4. Exercise patience -- the antidote to a hot temper.

A leader who practices patience and is slow to anger receives far less attention and acclaim than a charismatic leader with a commanding presence but a short fuse. Yet the former has the clear edge.

If you're displaying the unbridled anger of the John McEnroe tennis racket-slamming, profanity-swearing variety from his glory days, it can hurt you much more than it does others.

I wrote about Gary Friedman, head of Restoration Hardware Holdings Inc., who earlier this year went off on his whole company with a flaming internal memo written mostly with the caps lock on. Think it hurt him? Latest financial performance was reported to be so bad, it sent the company stock value spiraling downward 55 percent.

You can usually see through hot-heads because they are easily provoked into having their way. They usually lack perspective and can't stop their impulse from jumping into the worst conclusions. They're also seen as unforgiving and are known for stirring up undeserving conflict.

On the flip side, people who exercise patience have self-control, so their conduct is steady, rational, and manageable.

In conflict, they seek to understand first before being understood, and speak little -- giving them a clear edge in communicating and diffusing someone else's anger.

Coincidentally enough, the root Hebrew translation of "understanding" is intelligence -- a person of discretion, reason, skillfulness, and wisdom.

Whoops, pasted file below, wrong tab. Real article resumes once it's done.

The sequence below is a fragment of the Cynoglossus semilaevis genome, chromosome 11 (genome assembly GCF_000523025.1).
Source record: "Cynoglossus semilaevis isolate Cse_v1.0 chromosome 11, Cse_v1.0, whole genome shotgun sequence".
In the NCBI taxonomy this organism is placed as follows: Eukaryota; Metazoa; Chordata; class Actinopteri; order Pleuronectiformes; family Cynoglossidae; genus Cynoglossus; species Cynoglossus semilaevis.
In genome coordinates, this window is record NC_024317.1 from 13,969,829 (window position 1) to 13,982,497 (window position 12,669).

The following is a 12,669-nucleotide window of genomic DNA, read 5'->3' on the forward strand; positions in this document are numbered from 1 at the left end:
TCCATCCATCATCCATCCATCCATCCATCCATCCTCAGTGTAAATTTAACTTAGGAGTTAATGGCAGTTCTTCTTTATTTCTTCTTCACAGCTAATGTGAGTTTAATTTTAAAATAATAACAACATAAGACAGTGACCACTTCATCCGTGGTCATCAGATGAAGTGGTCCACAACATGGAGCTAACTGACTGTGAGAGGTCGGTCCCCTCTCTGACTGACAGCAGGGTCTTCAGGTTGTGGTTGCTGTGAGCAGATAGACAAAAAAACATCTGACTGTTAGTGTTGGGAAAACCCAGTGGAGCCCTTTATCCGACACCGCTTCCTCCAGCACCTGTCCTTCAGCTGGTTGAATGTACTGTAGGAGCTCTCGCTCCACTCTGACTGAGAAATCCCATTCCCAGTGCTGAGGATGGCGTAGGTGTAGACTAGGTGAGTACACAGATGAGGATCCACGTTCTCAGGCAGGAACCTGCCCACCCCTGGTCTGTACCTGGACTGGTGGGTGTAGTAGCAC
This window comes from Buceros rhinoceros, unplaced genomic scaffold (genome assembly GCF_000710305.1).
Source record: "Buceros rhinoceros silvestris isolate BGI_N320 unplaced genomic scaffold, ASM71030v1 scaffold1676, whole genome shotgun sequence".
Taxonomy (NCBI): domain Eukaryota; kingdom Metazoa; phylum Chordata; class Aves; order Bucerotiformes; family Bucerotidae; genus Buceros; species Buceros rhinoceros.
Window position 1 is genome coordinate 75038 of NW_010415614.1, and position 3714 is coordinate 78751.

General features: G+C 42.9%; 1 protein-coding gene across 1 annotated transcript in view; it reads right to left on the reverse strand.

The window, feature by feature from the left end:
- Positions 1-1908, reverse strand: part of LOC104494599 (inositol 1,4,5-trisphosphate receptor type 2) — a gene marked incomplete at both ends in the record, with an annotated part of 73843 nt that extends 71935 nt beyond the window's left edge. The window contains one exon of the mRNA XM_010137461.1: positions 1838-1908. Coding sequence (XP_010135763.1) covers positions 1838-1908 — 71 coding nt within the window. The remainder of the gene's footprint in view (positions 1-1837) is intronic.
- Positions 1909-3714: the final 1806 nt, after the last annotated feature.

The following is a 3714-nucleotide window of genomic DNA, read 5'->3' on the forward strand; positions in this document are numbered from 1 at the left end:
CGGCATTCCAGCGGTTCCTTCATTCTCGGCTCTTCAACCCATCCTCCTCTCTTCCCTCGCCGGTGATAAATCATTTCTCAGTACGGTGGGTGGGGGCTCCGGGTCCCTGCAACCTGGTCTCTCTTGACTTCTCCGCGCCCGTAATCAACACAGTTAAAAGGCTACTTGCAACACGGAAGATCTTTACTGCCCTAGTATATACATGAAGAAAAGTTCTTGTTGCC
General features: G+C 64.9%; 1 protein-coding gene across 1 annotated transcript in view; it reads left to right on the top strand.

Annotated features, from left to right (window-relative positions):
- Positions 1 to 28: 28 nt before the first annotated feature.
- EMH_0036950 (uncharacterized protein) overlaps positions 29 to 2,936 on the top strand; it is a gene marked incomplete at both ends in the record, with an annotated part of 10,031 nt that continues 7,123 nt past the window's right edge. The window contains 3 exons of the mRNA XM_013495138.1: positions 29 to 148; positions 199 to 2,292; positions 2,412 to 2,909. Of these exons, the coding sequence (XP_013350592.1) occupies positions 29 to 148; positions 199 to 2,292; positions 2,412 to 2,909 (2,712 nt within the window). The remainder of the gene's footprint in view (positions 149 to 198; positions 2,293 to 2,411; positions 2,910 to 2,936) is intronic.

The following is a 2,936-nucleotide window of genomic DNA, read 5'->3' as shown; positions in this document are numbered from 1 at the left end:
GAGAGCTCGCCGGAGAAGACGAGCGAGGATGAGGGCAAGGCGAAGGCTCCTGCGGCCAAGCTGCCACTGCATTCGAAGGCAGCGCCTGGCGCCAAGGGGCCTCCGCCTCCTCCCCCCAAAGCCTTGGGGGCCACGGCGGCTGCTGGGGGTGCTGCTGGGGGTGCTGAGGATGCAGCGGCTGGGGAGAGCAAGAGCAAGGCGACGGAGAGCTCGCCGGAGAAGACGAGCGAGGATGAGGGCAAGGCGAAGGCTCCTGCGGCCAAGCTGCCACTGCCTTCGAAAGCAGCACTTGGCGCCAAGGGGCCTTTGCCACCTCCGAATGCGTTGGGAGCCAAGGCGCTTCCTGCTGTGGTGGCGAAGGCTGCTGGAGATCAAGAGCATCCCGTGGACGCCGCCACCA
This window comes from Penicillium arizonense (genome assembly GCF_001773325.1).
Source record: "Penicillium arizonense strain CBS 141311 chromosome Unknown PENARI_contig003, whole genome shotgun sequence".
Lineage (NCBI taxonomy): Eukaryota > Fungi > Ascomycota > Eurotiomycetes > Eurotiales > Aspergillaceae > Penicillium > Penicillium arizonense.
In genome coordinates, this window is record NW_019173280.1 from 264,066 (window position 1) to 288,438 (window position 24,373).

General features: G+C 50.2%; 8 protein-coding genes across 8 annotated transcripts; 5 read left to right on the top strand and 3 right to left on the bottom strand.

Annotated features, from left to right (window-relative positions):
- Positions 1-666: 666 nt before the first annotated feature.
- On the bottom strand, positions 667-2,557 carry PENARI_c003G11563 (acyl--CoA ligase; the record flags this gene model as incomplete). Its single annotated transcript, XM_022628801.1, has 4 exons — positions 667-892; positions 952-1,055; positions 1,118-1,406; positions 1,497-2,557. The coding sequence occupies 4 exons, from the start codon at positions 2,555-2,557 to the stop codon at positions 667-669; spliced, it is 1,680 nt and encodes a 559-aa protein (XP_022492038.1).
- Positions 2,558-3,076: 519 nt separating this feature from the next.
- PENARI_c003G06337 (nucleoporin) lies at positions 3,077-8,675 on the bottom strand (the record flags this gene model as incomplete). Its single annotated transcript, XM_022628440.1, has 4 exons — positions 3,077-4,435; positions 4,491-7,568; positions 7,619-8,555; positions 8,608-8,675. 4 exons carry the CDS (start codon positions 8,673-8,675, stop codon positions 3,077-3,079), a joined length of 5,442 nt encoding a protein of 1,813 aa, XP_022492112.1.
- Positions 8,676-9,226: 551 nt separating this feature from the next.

5. Be self-aware and take in the full view.

What Gary Friedman may have benefited from to avoid a PR nightmare is some self-awareness training. A component of emotional intelligence, self-awareness belongs to people who look at the whole picture, and both sides of the issue. They tap into their feelings and those of others to choose a different outcome, like a compassionate response to solving an interpersonal problem.

Daniel Goleman, the emotional intelligence guru, says,

If your emotional abilities aren't in hand, if you don't have self-awareness, if you are not able to manage your distressing emotions, if you can't have empathy and have effective relationships, then no matter how smart you are, you are not going to get very far.

6. Walk your talk, others are watching.

As the famous saying goes, "doing the right thing, even when no one is looking," isn't always easy. However, staying true to yourself and your values, even when the results are unpopular, should be a non-negotiable.

I recently wrote about how I was faced with a tough decision that tested my integrity (I was asked to lie to save a client). Listen, integrity is a choice we must keep making over and over again.

When you walk the talk, the benefits are tremendous:

  • You don't question yourself.
  • You command respect.
  • You know truth.
  • Your confidence shines for others.
  • You have influence -- people listen to your words.

Lets keep the conversation going in the comments. What would you add to your own list?

Published on: Jul 28, 2016